Nice leisurely start today. My plan was to go downtown to the Il De Cite (the first inhabited part of Paris back before JC) and do the main sites of the Cite and if I had time to go to the Musee d’Orsay.
Before going site seeing I stopped downtown on the Rue de Rivoli (main shopping street) to look for a couple of English bookstores. I wanted to buy my brand of guide book for both Paris and Britain (the guide book I have for Paris I’m not super excited about). I was disappointed to discover that neither English bookstore had my brand and I also discovered that I hadn’t brought my other guide book either, so after having morning tea in the Tuileries garden I returned back to the hostel to find my guide book.
An hour later I set off for the island of Il De Cite. I got off before the Cite and crossed the Seine taking in the site of the Louvre without a million and one tourists (it’s closed today). I went to Notre Dame via the Saint Chapelle church (one of the only remaining parts of Louis IX’s palace). Unfortunately it too was closed today til 4pm, not because it is normally closed on a Tues but because they were filming a documentary in the church today, so I thought I’d make this a stop later in the arvo.
Arrived at Notre Dame to find an absolute horde of tourists waiting to get inside the cathedral (it’s one of the few free things to do in Paris, and also is on everyone’s must do list, so I probably shouldn’t have been surprised). I waited patiently and joined the throng making their way around the cathedral. Notre Dame is famous for its stained glass windows, and I can understand why! The two main rose windows are a real treat as is the main alter piece. Overall though, I wouldn’t say that the interior of Notre Dame is anything to really write home about.. Many of the other cathedrals in Europe are much nicer on the inside than this church. I guess Notre Dame is all about the exterior! I chose not to pay 8E to enter the treasury of Notre Dame so didn’t get to see the relics, maybe they are what make the interior of Notre Dame so special?
I spent a good half an hour wandering around the exterior of Notre Dame trying to get some half decent photos of the famous buttresses and towers. I also had access to the tower via my museum pass so joined the queue waiting to go up. 55min later I was still on the queue and it hadn’t moved in over 20min. Based on the amount of time I had already waited and the line I was still on I decided that no view was worth a wait of >2hrs so left Notre Dame to find the Crypte of Notre Dame!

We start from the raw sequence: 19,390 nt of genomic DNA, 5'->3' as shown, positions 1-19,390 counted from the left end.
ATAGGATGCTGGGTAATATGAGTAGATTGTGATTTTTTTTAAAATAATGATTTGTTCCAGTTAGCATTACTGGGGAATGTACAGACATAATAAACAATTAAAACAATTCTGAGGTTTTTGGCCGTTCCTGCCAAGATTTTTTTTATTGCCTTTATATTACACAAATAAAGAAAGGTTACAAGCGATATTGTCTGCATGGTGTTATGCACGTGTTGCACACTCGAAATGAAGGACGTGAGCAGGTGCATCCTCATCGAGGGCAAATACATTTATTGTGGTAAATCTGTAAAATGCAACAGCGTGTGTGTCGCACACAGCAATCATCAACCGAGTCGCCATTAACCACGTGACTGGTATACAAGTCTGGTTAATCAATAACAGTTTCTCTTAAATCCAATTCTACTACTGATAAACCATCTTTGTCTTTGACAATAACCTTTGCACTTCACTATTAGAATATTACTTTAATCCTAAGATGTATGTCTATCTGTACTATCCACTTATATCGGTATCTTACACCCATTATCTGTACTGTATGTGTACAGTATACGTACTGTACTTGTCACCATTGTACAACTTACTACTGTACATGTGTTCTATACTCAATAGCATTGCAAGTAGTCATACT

The Crypte is actually the archaeological digs that have occurred in the square out the front of the church and show the original foundations of the original church and the surrounding houses and streets. (Notre Dame was built on top of an earlier Merovingian cathedral, Saint Etienne). Some of these houses date back to well into Roman times so it was pretty interesting to delve into Paris’ history. In fact, the name Paris comes from the original tribe of people who lived in the area when the Roman’s invaded in 52 BC, the “Parisii”.
From the Crypte de Archaeology I went back to the Palais du Justice (Saint Chapelle is a part of this complex) to the Conciergerie. The Conciergerie is a museum dedicated to the French Revolution and more particularly to the Revolutionary Tribunal. The tribunal was the law court that tried those who were deemed to be ‘counter-revolutionary’ and against the principles of the revolution. The tribunal was held upstairs to the Conciergerie. The Conciergerie itself was actually the prison were the accused were housed whilst waiting for their trial date. The most noted ‘visitors’ to the prison of the Conciergerie were of course both King Louis XVI and Marie Antoinette. The Conciergerie also housed Robespierre at the end of the Reign of Terror. More than 2000 people where guillotined during the revolution and all passed through these corridors. The Conciergerie must have been some place during the revolution, they have mocked up some of the old cells as they would have looked and I would think squalid is probably a pleasant term to describe the cells! Marie Antoinette’s cell was turned into a shrine after the revolution (during the reign of Louis XVIII) but it is clear she had a lot more space than the “average Joe” in the prison.
After viewing the prison it was well after 5pm so I thought I’d give the Saint Chapelle a crack as it should have been re-opened after the filming finished at 4pm. Unfortunately, the film crew must have run over time because the Chapelle was still closed to the public! With limited time left to see any other interior attractions I thought I’d go for a walk along the Seine down to the Eiffel tower for a look.
The walk itself was hot but really pleasant! The banks of the Seine are dotted with these small second hand book seller/ souvenir sellers so I spent my time amiably wandering from stall to stall. I decided to go to the Eiffel tower via the Palais due Invalides. Invalides was built by Napoleon I as a hospital dedicated to his war- wounded heroes. The palace is pretty specky from the exterior so I would assume that this hospital must have been pretty sweet for the war veterans! (I couldn’t go in as it was past closing time but maybe another day this week?) I finally arrived at the Eiffel tower well after 7pm to discover the line-up was again really ridiculous so I contented myself with taking plenty of shots of the tower but not going up! (Oh well, you can’t do everything right?)
Headed back to the hostel for some dinner and a well-deserved night’s sleep.